And now for the not so good news: despite a praiseworthy attempt to drape this in Roaring '20s ambiance, a few too many 1970s anachronisms--clothing wise and hairstyle wise--creep distractingly into the background, the original songs are generally mediocre, and the sensational sex scenes are gratuitous at best. The result is a somewhat schizophrenic production that uneasily tries to balance a serious story with five minutes of over the top group grope scenes which will offend some and disappoint others. There's enough here to render these scenes superfluous, but even with their inclusion the film remains a fine character study that will hold the attention of those interested in the history--apocryphal or otherwise--of early Hollywood.
*** This review may contain spoilers ***
SPOILER ALERT The then new Merchant Ivory team made some odd choices
for this remake portrayal of old Hollywood decadence. It was shot at
the Mission Inn in Riverside, California, a beautiful old mission style
high end hotel. (The Nixons spent their honeymoon there.) So the
production design and costumes are gorgeous, if dimly lit.
The late James Coco shows impressive range and talent as the jealous clown protagonist who hits rock bottom in front of everyone. For the record, Fatty Arbuckle, upon whom Coco's character was based, was much younger and more physically impressive.
Raquel Welch was at her peak, but she has a rather poorly written role. This is one of her many weird films; see, e.g. Myra Breckinridge.
Somebody, someday will film an orgy and make it look good and inviting, instead of the sweaty, nauseating nightmare here. Despite these complaints, the performances and production values hold up surprisingly well thirty years later. Worth a look.
The famous poem of the 1920s becomes an ambitious meeting of American International and Merchant-Ivory, who sink into a most un-Merchant-Ivory-like Hollywood orgy in this tale suggested by, but not actually dramatizing, the Fatty Arbuckle scandal that ruined his career. With a screenplay and songs by Broadway songwriter Walter Marks, it seems to lick its lips at all prospects for lasciviousness, reveling in the bare breasts and spent drunken bodies the morning after. The songs are OK, and James Coco's excellent, carefully indicating the conflicting warmth, selfishness, and desperation in Jolly Grimm. But Raquel Welch feels anachronistic, not convincingly of the Twenties, and her singing and dancing are at best proficient. It's a messy movie, the plot threads not really hanging together, and the trendy camera-work belongs to 1975 and 1975 only. Let's call it an interesting failure.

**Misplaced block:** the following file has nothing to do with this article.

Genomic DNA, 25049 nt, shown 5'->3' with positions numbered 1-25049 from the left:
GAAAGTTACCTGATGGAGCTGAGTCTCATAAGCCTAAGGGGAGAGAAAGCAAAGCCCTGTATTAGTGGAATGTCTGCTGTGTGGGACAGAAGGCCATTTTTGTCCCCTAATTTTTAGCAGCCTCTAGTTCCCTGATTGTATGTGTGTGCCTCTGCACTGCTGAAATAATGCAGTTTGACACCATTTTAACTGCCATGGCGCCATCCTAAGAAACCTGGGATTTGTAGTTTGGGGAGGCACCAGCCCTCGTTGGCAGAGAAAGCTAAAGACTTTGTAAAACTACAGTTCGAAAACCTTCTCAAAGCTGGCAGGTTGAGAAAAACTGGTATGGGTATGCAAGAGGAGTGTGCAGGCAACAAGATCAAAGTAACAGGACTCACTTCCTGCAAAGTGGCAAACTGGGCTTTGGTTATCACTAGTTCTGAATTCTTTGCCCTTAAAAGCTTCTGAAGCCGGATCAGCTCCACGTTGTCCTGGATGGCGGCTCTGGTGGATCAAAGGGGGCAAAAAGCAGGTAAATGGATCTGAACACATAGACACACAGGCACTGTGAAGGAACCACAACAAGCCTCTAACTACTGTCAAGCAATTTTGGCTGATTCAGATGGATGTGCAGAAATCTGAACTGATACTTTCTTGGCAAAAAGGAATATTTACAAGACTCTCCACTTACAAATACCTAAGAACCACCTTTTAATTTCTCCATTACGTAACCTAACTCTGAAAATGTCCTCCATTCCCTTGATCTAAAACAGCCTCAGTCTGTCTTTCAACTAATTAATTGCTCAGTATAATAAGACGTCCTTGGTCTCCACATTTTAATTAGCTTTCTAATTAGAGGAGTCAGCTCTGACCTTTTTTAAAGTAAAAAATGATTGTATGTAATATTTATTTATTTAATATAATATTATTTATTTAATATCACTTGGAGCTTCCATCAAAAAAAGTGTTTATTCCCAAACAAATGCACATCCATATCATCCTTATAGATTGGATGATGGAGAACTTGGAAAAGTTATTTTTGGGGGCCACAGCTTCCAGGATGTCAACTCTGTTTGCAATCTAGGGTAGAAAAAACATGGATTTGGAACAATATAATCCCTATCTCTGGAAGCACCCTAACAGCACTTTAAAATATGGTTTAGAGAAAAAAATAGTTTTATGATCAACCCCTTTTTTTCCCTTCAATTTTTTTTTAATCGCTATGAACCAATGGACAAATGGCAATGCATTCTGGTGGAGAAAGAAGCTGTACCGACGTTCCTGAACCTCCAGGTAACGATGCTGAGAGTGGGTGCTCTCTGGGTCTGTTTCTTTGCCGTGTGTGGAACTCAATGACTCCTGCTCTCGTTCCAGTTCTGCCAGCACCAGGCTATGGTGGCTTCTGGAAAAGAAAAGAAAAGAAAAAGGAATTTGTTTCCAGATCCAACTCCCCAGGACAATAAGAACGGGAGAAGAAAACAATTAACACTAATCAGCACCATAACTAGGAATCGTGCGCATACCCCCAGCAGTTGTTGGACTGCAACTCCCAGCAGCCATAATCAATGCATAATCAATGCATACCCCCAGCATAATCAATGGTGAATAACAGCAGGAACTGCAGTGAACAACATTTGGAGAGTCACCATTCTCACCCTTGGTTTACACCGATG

The Wild Party is probably based on several wild parties and scandals which took place during Hollywood's silent era when movie stars could do almost anything they wanted behind closed doors without having to worry too much of exposure as there were no real tabloid magazines at the time. James Coco plays a washed-up, silent movie comic who throws a wild party at his home, thinking it will save his career but doesn't count on the extent of depravity of some of his guests. At times, the film is highly realistic and makes you wonder about current Hollywood parties and what really goes on between co-stars. The film has a great 1920's look and the music also adds to the feel. The film is hard to define. It's sort of a historical drama, crossed with black comedy but a pretty good one at that.
The combination of director James Ivory and his producing partner Ismail Merchant with sensual star Raquel Welch should have resulted in a dynamic art-house hit, but "The Wild Party" is a series of missed opportunities (you're more acutely aware of all the possibilities that went unrealized than you are gripped by what made it to the screen). Loosely based on the Fatty Arbuckle scandal, this is a well-intentioned, noble failure with James Coco playing a silent-screen star in early 1930s Hollywood who throws a bash to celebrate his comeback in talkies, but his big night goes awry. A.I.P. recut the film for its theatrical run to punch up the sex--which gave the pic something of a sullied reputation--however MGM has since restored Ivory's cut. Coco, Welch (as mistress Queenie), and Perry King (as another in his stable of studs) all do fine work, and some of the dialogue has snap. The film is certainly a curiosity, but Ivory's handling is plastic and his pacing and musical effects are colorless. *1/2 from ****